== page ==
Genealogy Wise

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Preserving our research for future generations

I have just received an email from The Sprague Project. These updates used to arrive every month or so, but it is now two years since the last one.

I know the project is still alive and well, not least because of the webmaster, A. Arnold Sprague's, generous contributions to TNG users, but was becoming concerned that perhaps old age is creeping up on Dick Weber.

For those not familiar with the project, the Sprague Database has grown to include nearly 340,000 Sprague family members, The project has almost 2,400 active participants, and every time a new family is added, then the number of interested people increases, bringing more information and more queries, corrections and comments.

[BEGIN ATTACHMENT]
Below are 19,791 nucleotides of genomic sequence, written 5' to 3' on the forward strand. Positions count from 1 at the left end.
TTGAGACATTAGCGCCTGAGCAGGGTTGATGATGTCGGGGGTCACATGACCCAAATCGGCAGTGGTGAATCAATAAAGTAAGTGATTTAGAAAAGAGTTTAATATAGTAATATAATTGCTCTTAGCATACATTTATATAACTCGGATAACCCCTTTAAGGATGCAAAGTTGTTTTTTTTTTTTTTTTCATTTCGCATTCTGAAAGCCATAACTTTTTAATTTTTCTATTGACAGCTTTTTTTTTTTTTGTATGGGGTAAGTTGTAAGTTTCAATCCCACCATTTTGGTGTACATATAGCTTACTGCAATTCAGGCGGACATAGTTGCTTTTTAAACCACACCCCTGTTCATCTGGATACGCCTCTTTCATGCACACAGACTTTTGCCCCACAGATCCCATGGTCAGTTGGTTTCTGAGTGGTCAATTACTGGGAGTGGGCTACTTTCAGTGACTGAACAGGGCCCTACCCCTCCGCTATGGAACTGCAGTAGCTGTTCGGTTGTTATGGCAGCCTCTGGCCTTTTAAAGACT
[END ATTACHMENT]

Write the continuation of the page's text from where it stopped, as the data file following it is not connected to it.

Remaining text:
The result is that, instead of becoming more complete, the database grows exponentially.

For those not familiar with Dick Sprague - he is approaching his 78th birthday. And here lies his main concerrn, one I share.

What is to become of our websites when we are no longer able to maintain them?

Our ancestors wrote on paper; we write on 'clouds'. What will become of this vast depository of information that serves the current generation(s) so well? How should we be preserving our data for future generations?

 

William Douglas
www.douglashistory.co.uk  

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